Overcoming diversity fatigue
Veena Marr , July 04, 2019
Companies pour a huge amount of effort into D&I, but those efforts are often not customised or communicated well enough
Thanks to changing social norms as well as national regulations, it is now routine for corporate leaders to profess their commitment to D&I, and back it up with such actions as hiring chief diversity officers, disclosing firm-level data, setting up employee resource groups and launching special mentoring programmes. Promisingly, in a Russell Reynolds Associates’ Diversity and Inclusion Pulse survey of more than 1,800 executives worldwide, nearly 80% of executives across all sectors agree that D&I will improve the performance of their organisation.
However, when it comes to specific results, such as creating diverse teams and inclusive environments, the numbers drop precipitously. Just 40% of employees see their leaders setting and communicating D&I goals, suggesting that lofty goals are not translating into actions. And fewer than four in ten (37%) believe their organisation is effective at actually retaining diverse talent, meaning the majority of firms fail to effectively follow through on programmes.
These gaps resonate with a similar finding from a recent BCG study. While 98% of companies have diversity programmes in place, only 25% of employees representing diverse groups feel that they have personally benefited from them.
When good intentions and hard work don’t produce results both leaders and employees begin to feel diversity fatigue. This is a term that can have many meanings. But at its core it is about losing hope that the status quo can change. Leaders become tired of promoting ideas that gain no traction, and employees become tired of hearing more promises that are destined to fail. As a result D&I is often viewed as a public relations exercise rather than a meaningful attempt to transform an organisation.
To overcome diversity fatigue – or avoid it in the first place – leaders need to work smarter, not harder on their D&I initiatives. Here are three ways they can begin to do that:
Diagnose the specific D&I challenges the company is facing rather than relying on a standard set of programmes or initiatives
Nearly all D&I efforts sound great on paper, yet not all will address the issues at hand. If the problem is a fundamentally misogynist culture, simply offering on-site childcare options will not be effective. Similarly if D&I efforts primarily focus on recruiting diverse employees, but few stay with the company long term, then the investment, while a step in the right direction, may be misplaced.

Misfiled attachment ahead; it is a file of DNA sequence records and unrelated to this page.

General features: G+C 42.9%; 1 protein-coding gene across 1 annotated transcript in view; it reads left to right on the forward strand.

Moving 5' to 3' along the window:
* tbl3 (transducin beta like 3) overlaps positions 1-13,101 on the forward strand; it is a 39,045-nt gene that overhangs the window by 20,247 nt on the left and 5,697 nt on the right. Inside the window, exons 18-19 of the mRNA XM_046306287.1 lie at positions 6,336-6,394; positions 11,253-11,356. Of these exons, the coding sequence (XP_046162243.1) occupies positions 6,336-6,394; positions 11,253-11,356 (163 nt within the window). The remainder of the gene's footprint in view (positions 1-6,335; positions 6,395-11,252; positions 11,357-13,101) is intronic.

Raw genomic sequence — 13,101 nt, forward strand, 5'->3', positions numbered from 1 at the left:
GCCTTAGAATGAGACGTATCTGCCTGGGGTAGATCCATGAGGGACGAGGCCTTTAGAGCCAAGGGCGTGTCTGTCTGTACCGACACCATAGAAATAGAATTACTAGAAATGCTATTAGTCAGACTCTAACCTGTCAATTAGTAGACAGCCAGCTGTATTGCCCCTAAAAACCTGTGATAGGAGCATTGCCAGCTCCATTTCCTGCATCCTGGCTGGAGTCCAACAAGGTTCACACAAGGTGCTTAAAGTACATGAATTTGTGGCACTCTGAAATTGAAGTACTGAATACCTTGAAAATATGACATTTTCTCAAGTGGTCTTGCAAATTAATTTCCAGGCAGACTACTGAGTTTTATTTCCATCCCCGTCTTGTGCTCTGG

Far too much effort is spent on the wrong solutions or even in addressing perceived challenges without taking the time to uncover where the real problems lie. This is frustrating for all concerned. Effective D&I strategies start with understanding the unique pain points within an organisation, defining the groups of people who most need to be served and making investments based on this data. An open and honest dialogue with a broad and diverse range of stakeholders is critical to success.
Encouragement from the top is crucial, but organisations also need to ensure functional and business unit leaders are reinforcing the importance of D&I in daily operations
Many CEOs have stepped up to show their support for D&I – an essential and irreplaceable part of making it an organisational priority. However, if the next tier of leaders across functions and business units is not actively promoting D&I in the daily operations of the company, few employees are likely to feel the effect of the organisation’s D&I investments. Leaders can be visibly inclusive in their approach by simply being open to different ideas and seeing the value in a range of perspectives.
One way to ensure support for D&I cascades throughout the organisation is to track both employee demographic and sentiment data carefully, and ultimately tie managerial rewards to it.
Make D&I relevant to everyone in the organisation, not just diverse groups
One common failing of D&I initiatives is that they focus exclusively on diverse groups and fail to engage those who may not consider themselves diverse. As a result, a significant portion of the organisation may not know how to support D&I, or even how deeply others are affected by a broken culture. For example, men are about twice as likely as women to feel there are no barriers to their organisation’s D&I strategy, according to our Diversity and Inclusion Pulse survey.
Training courses that teach people how to surface and embrace differences may be a first step to building firm-wide traction for D&I. Longer term, initiatives that offer employees tangible and specific ways to support those who are different from them – LGBTQ ally programmes for example – can help bridge the divides and discomfort that may exist.
Promoting diverse and inclusive environments requires a robust commitment to change management. By approaching it thoughtfully and strategically rather than reacting out of fear or social pressure, leaders can ensure their D&I efforts will be effective and worthwhile over the long term.
Veena Marr is a member of the technology sector at Russell Reynolds Associates